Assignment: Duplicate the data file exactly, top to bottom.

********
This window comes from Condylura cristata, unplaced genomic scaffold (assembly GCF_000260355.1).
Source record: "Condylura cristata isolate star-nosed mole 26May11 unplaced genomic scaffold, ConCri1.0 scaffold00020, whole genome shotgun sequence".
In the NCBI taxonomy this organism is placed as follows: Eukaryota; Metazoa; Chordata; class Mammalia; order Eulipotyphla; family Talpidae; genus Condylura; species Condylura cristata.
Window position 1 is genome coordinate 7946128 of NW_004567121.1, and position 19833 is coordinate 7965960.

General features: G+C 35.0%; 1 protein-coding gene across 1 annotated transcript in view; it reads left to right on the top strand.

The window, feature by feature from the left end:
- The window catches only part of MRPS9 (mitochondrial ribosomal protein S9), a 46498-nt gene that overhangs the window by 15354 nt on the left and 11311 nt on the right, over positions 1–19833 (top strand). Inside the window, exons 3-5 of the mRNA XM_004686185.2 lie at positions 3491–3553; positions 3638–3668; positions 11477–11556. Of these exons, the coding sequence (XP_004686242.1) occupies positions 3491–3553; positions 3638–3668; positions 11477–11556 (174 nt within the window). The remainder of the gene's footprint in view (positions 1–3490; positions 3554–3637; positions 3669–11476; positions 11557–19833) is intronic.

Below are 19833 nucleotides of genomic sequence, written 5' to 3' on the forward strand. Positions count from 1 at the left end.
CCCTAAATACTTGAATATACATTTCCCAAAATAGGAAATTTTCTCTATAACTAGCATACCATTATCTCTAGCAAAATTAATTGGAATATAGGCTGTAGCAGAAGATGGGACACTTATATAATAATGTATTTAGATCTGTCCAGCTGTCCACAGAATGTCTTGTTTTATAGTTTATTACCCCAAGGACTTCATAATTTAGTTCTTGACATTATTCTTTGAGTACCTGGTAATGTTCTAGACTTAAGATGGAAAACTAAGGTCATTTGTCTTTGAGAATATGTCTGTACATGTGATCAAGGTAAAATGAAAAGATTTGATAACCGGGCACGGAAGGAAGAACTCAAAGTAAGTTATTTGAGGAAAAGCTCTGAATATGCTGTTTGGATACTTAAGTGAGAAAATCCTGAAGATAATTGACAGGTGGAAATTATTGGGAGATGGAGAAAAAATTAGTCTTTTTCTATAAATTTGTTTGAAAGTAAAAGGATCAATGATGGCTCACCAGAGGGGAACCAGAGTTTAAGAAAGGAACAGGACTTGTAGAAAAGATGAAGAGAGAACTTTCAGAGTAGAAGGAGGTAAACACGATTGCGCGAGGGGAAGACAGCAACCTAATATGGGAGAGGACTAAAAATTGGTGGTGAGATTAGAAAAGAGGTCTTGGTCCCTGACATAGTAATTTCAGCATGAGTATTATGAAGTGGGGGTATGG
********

This window comes from Condylura cristata, unplaced genomic scaffold (assembly GCF_000260355.1).
Source record: "Condylura cristata isolate star-nosed mole 26May11 unplaced genomic scaffold, ConCri1.0 scaffold00020, whole genome shotgun sequence".
In the NCBI taxonomy this organism is placed as follows: Eukaryota; Metazoa; Chordata; class Mammalia; order Eulipotyphla; family Talpidae; genus Condylura; species Condylura cristata.
Window position 1 is genome coordinate 7946128 of NW_004567121.1, and position 19833 is coordinate 7965960.

General features: G+C 35.0%; 1 protein-coding gene across 1 annotated transcript in view; it reads left to right on the top strand.

The window, feature by feature from the left end:
- The window catches only part of MRPS9 (mitochondrial ribosomal protein S9), a 46498-nt gene that overhangs the window by 15354 nt on the left and 11311 nt on the right, over positions 1–19833 (top strand). Inside the window, exons 3-5 of the mRNA XM_004686185.2 lie at positions 3491–3553; positions 3638–3668; positions 11477–11556. Of these exons, the coding sequence (XP_004686242.1) occupies positions 3491–3553; positions 3638–3668; positions 11477–11556 (174 nt within the window). The remainder of the gene's footprint in view (positions 1–3490; positions 3554–3637; positions 3669–11476; positions 11557–19833) is intronic.

Below are 19833 nucleotides of genomic sequence, written 5' to 3' on the forward strand. Positions count from 1 at the left end.
CCCTAAATACTTGAATATACATTTCCCAAAATAGGAAATTTTCTCTATAACTAGCATACCATTATCTCTAGCAAAATTAATTGGAATATAGGCTGTAGCAGAAGATGGGACACTTATATAATAATGTATTTAGATCTGTCCAGCTGTCCACAGAATGTCTTGTTTTATAGTTTATTACCCCAAGGACTTCATAATTTAGTTCTTGACATTATTCTTTGAGTACCTGGTAATGTTCTAGACTTAAGATGGAAAACTAAGGTCATTTGTCTTTGAGAATATGTCTGTACATGTGATCAAGGTAAAATGAAAAGATTTGATAACCGGGCACGGAAGGAAGAACTCAAAGTAAGTTATTTGAGGAAAAGCTCTGAATATGCTGTTTGGATACTTAAGTGAGAAAATCCTGAAGATAATTGACAGGTGGAAATTATTGGGAGATGGAGAAAAAATTAGTCTTTTTCTATAAATTTGTTTGAAAGTAAAAGGATCAATGATGGCTCACCAGAGGGGAACCAGAGTTTAAGAAAGGAACAGGACTTGTAGAAAAGATGAAGAGAGAACTTTCAGAGTAGAAGGAGGTAAACACGATTGCGCGAGGGGAAGACAGCAACCTAATATGGGAGAGGACTAAAAATTGGTGGTGAGATTAGAAAAGAGGTCTTGGTCCCTGACATAGTAATTTCAGCATGAGTATTATGAAGTGGGGGTATGG